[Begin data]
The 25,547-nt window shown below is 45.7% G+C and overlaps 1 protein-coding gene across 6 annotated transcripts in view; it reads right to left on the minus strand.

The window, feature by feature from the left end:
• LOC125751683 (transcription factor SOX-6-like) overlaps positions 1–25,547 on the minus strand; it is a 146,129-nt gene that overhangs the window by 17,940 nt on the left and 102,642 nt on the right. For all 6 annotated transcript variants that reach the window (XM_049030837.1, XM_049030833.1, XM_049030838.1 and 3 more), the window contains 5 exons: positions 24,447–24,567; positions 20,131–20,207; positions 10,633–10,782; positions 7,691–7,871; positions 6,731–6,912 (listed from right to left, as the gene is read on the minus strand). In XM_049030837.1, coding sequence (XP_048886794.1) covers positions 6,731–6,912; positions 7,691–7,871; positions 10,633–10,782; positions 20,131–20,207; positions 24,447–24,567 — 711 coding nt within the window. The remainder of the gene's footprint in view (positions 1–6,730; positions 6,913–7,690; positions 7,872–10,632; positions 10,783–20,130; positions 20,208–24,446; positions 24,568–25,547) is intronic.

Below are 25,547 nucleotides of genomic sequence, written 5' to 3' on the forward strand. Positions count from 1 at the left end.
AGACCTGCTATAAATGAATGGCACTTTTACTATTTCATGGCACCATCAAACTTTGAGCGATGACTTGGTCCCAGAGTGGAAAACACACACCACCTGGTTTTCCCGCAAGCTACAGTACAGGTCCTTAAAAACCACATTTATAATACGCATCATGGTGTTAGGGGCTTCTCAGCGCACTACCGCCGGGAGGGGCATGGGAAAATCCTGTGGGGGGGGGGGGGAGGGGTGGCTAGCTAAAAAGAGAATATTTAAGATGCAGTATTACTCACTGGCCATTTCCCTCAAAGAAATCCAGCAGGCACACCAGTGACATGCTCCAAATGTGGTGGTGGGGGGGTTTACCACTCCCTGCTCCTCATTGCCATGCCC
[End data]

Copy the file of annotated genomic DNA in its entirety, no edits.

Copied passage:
The 25,547-nt window shown below is 45.7% G+C and overlaps 1 protein-coding gene across 6 annotated transcripts in view; it reads right to left on the minus strand.

The window, feature by feature from the left end:
• LOC125751683 (transcription factor SOX-6-like) overlaps positions 1–25,547 on the minus strand; it is a 146,129-nt gene that overhangs the window by 17,940 nt on the left and 102,642 nt on the right. For all 6 annotated transcript variants that reach the window (XM_049030837.1, XM_049030833.1, XM_049030838.1 and 3 more), the window contains 5 exons: positions 24,447–24,567; positions 20,131–20,207; positions 10,633–10,782; positions 7,691–7,871; positions 6,731–6,912 (listed from right to left, as the gene is read on the minus strand). In XM_049030837.1, coding sequence (XP_048886794.1) covers positions 6,731–6,912; positions 7,691–7,871; positions 10,633–10,782; positions 20,131–20,207; positions 24,447–24,567 — 711 coding nt within the window. The remainder of the gene's footprint in view (positions 1–6,730; positions 6,913–7,690; positions 7,872–10,632; positions 10,783–20,130; positions 20,208–24,446; positions 24,568–25,547) is intronic.

Below are 25,547 nucleotides of genomic sequence, written 5' to 3' on the forward strand. Positions count from 1 at the left end.
AGACCTGCTATAAATGAATGGCACTTTTACTATTTCATGGCACCATCAAACTTTGAGCGATGACTTGGTCCCAGAGTGGAAAACACACACCACCTGGTTTTCCCGCAAGCTACAGTACAGGTCCTTAAAAACCACATTTATAATACGCATCATGGTGTTAGGGGCTTCTCAGCGCACTACCGCCGGGAGGGGCATGGGAAAATCCTGTGGGGGGGGGGGGGAGGGGTGGCTAGCTAAAAAGAGAATATTTAAGATGCAGTATTACTCACTGGCCATTTCCCTCAAAGAAATCCAGCAGGCACACCAGTGACATGCTCCAAATGTGGTGGTGGGGGGGTTTACCACTCCCTGCTCCTCATTGCCATGCCC